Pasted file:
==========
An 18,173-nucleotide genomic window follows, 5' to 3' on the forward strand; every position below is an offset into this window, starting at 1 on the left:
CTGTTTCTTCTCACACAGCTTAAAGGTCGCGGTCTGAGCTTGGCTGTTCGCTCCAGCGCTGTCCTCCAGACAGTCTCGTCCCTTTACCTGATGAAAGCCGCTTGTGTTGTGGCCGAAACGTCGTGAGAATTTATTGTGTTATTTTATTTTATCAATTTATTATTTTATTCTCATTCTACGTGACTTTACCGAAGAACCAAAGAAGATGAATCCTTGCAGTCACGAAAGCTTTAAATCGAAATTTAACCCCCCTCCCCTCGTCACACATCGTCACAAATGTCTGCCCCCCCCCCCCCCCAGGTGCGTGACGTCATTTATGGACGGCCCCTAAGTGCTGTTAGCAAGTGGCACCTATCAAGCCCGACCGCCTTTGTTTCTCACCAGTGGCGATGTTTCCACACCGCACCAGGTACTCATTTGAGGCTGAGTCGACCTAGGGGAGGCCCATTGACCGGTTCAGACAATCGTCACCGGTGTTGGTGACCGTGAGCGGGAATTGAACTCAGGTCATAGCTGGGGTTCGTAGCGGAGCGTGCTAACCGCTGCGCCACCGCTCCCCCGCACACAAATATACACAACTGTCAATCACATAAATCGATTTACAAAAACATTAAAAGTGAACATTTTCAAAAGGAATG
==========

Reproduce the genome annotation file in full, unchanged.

An 18,173-nucleotide genomic window follows, 5' to 3' on the forward strand; every position below is an offset into this window, starting at 1 on the left:
CTGTTTCTTCTCACACAGCTTAAAGGTCGCGGTCTGAGCTTGGCTGTTCGCTCCAGCGCTGTCCTCCAGACAGTCTCGTCCCTTTACCTGATGAAAGCCGCTTGTGTTGTGGCCGAAACGTCGTGAGAATTTATTGTGTTATTTTATTTTATCAATTTATTATTTTATTCTCATTCTACGTGACTTTACCGAAGAACCAAAGAAGATGAATCCTTGCAGTCACGAAAGCTTTAAATCGAAATTTAACCCCCCTCCCCTCGTCACACATCGTCACAAATGTCTGCCCCCCCCCCCCCCCAGGTGCGTGACGTCATTTATGGACGGCCCCTAAGTGCTGTTAGCAAGTGGCACCTATCAAGCCCGACCGCCTTTGTTTCTCACCAGTGGCGATGTTTCCACACCGCACCAGGTACTCATTTGAGGCTGAGTCGACCTAGGGGAGGCCCATTGACCGGTTCAGACAATCGTCACCGGTGTTGGTGACCGTGAGCGGGAATTGAACTCAGGTCATAGCTGGGGTTCGTAGCGGAGCGTGCTAACCGCTGCGCCACCGCTCCCCCGCACACAAATATACACAACTGTCAATCACATAAATCGATTTACAAAAACATTAAAAGTGAACATTTTCAAAAGGAATG